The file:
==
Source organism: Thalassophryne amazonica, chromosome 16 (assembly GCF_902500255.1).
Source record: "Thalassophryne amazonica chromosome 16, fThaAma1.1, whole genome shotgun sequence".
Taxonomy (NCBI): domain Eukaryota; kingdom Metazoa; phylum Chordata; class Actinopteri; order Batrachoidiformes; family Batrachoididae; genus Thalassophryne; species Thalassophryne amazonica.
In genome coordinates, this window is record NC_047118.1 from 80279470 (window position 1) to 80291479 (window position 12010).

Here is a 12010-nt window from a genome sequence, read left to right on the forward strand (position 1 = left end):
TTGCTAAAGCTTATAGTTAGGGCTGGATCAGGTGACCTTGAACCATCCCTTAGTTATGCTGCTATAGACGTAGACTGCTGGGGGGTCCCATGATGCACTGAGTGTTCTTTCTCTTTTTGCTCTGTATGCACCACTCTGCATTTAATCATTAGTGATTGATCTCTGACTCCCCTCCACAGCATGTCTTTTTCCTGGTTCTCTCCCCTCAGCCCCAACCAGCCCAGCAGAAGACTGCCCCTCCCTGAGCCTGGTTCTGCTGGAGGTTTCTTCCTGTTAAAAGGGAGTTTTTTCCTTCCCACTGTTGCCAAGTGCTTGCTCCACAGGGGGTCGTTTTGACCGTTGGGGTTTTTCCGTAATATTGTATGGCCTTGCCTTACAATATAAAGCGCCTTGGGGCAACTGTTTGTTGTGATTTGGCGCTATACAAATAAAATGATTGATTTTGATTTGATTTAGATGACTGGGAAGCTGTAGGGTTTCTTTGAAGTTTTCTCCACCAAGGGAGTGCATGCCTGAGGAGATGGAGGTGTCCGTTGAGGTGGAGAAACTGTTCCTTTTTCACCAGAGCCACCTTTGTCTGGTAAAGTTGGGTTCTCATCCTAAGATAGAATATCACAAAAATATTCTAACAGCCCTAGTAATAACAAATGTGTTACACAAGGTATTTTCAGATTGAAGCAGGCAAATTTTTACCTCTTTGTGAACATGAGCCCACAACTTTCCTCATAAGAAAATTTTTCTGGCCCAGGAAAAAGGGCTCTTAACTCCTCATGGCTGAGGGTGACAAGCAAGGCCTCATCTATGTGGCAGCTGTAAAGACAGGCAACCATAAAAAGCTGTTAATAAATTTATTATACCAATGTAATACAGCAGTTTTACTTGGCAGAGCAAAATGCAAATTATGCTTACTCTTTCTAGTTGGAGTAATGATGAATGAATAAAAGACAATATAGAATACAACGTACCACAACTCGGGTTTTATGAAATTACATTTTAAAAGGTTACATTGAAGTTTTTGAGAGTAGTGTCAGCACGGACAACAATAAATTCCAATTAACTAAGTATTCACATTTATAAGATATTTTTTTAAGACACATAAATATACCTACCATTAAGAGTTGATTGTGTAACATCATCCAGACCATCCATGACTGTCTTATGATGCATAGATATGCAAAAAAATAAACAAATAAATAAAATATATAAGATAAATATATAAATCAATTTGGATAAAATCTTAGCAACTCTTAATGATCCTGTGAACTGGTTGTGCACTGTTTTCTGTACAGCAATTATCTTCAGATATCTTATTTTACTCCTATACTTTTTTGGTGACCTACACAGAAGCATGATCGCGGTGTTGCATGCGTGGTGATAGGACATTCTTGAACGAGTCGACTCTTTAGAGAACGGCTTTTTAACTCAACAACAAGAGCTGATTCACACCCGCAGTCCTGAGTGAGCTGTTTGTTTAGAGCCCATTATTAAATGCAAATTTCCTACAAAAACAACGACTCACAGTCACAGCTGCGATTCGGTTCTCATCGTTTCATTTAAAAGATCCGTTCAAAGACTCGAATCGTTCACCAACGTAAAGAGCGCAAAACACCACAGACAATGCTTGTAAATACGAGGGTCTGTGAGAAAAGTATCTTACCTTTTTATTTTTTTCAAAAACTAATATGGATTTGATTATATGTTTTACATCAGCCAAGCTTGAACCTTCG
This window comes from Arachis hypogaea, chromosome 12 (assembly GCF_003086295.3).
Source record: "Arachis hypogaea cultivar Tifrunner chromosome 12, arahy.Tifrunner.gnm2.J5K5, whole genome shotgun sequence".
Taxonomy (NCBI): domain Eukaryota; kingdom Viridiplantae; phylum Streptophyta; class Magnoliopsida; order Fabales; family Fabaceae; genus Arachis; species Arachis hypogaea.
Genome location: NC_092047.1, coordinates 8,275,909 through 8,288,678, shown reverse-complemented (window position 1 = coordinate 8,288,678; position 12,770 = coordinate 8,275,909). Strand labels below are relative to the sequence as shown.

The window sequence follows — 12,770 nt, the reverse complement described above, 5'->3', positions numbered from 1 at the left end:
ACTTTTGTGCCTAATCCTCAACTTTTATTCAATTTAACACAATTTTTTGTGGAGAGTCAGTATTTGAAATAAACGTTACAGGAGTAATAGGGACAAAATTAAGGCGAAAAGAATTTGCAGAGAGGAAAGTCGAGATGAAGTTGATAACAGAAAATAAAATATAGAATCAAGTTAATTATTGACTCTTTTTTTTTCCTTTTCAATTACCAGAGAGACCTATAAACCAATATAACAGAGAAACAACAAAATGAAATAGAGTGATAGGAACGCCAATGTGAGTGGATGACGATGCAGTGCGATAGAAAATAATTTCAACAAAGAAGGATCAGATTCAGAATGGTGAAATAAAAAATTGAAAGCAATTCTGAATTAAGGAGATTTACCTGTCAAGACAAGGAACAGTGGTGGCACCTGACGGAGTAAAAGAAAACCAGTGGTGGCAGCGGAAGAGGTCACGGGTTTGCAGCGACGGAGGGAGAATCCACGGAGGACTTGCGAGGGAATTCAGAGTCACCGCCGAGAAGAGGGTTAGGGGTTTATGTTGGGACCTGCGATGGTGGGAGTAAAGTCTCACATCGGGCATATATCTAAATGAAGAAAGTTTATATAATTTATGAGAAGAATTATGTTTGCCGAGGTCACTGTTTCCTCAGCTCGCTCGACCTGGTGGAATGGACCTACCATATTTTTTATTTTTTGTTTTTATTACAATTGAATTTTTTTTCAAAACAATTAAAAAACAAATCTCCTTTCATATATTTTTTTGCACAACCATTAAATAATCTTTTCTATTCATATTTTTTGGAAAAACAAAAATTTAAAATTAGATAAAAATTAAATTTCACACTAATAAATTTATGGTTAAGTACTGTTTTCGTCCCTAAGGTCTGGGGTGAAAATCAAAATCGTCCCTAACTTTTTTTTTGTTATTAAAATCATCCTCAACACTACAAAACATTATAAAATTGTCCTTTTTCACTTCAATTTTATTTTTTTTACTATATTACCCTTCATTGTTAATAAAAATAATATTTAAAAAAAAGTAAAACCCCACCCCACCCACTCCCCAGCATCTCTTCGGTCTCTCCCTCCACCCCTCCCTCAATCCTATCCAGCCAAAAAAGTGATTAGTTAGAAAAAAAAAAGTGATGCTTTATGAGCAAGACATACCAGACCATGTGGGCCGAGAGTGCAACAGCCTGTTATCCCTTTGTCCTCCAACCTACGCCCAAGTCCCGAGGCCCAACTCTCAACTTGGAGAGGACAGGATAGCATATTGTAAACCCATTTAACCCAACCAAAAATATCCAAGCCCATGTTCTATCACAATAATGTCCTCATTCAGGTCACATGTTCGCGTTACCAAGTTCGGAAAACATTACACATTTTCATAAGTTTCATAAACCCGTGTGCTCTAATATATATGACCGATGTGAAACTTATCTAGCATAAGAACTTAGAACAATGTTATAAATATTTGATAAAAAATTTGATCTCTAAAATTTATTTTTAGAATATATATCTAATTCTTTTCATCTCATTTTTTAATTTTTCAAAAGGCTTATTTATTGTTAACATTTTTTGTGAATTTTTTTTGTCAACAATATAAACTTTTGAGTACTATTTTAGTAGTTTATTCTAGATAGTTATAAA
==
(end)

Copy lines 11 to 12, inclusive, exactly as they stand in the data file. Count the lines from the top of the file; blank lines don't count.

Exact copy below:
The window sequence follows — 12,770 nt, the reverse complement described above, 5'->3', positions numbered from 1 at the left end:
ACTTTTGTGCCTAATCCTCAACTTTTATTCAATTTAACACAATTTTTTGTGGAGAGTCAGTATTTGAAATAAACGTTACAGGAGTAATAGGGACAAAATTAAGGCGAAAAGAATTTGCAGAGAGGAAAGTCGAGATGAAGTTGATAACAGAAAATAAAATATAGAATCAAGTTAATTATTGACTCTTTTTTTTTCCTTTTCAATTACCAGAGAGACCTATAAACCAATATAACAGAGAAACAACAAAATGAAATAGAGTGATAGGAACGCCAATGTGAGTGGATGACGATGCAGTGCGATAGAAAATAATTTCAACAAAGAAGGATCAGATTCAGAATGGTGAAATAAAAAATTGAAAGCAATTCTGAATTAAGGAGATTTACCTGTCAAGACAAGGAACAGTGGTGGCACCTGACGGAGTAAAAGAAAACCAGTGGTGGCAGCGGAAGAGGTCACGGGTTTGCAGCGACGGAGGGAGAATCCACGGAGGACTTGCGAGGGAATTCAGAGTCACCGCCGAGAAGAGGGTTAGGGGTTTATGTTGGGACCTGCGATGGTGGGAGTAAAGTCTCACATCGGGCATATATCTAAATGAAGAAAGTTTATATAATTTATGAGAAGAATTATGTTTGCCGAGGTCACTGTTTCCTCAGCTCGCTCGACCTGGTGGAATGGACCTACCATATTTTTTATTTTTTGTTTTTATTACAATTGAATTTTTTTTCAAAACAATTAAAAAACAAATCTCCTTTCATATATTTTTTTGCACAACCATTAAATAATCTTTTCTATTCATATTTTTTGGAAAAACAAAAATTTAAAATTAGATAAAAATTAAATTTCACACTAATAAATTTATGGTTAAGTACTGTTTTCGTCCCTAAGGTCTGGGGTGAAAATCAAAATCGTCCCTAACTTTTTTTTTGTTATTAAAATCATCCTCAACACTACAAAACATTATAAAATTGTCCTTTTTCACTTCAATTTTATTTTTTTTACTATATTACCCTTCATTGTTAATAAAAATAATATTTAAAAAAAAGTAAAACCCCACCCCACCCACTCCCCAGCATCTCTTCGGTCTCTCCCTCCACCCCTCCCTCAATCCTATCCAGCCAAAAAAGTGATTAGTTAGAAAAAAAAAAGTGATGCTTTATGAGCAAGACATACCAGACCATGTGGGCCGAGAGTGCAACAGCCTGTTATCCCTTTGTCCTCCAACCTACGCCCAAGTCCCGAGGCCCAACTCTCAACTTGGAGAGGACAGGATAGCATATTGTAAACCCATTTAACCCAACCAAAAATATCCAAGCCCATGTTCTATCACAATAATGTCCTCATTCAGGTCACATGTTCGCGTTACCAAGTTCGGAAAACATTACACATTTTCATAAGTTTCATAAACCCGTGTGCTCTAATATATATGACCGATGTGAAACTTATCTAGCATAAGAACTTAGAACAATGTTATAAATATTTGATAAAAAATTTGATCTCTAAAATTTATTTTTAGAATATATATCTAATTCTTTTCATCTCATTTTTTAATTTTTCAAAAGGCTTATTTATTGTTAACATTTTTTGTGAATTTTTTTTGTCAACAATATAAACTTTTGAGTACTATTTTAGTAGTTTATTCTAGATAGTTATAAA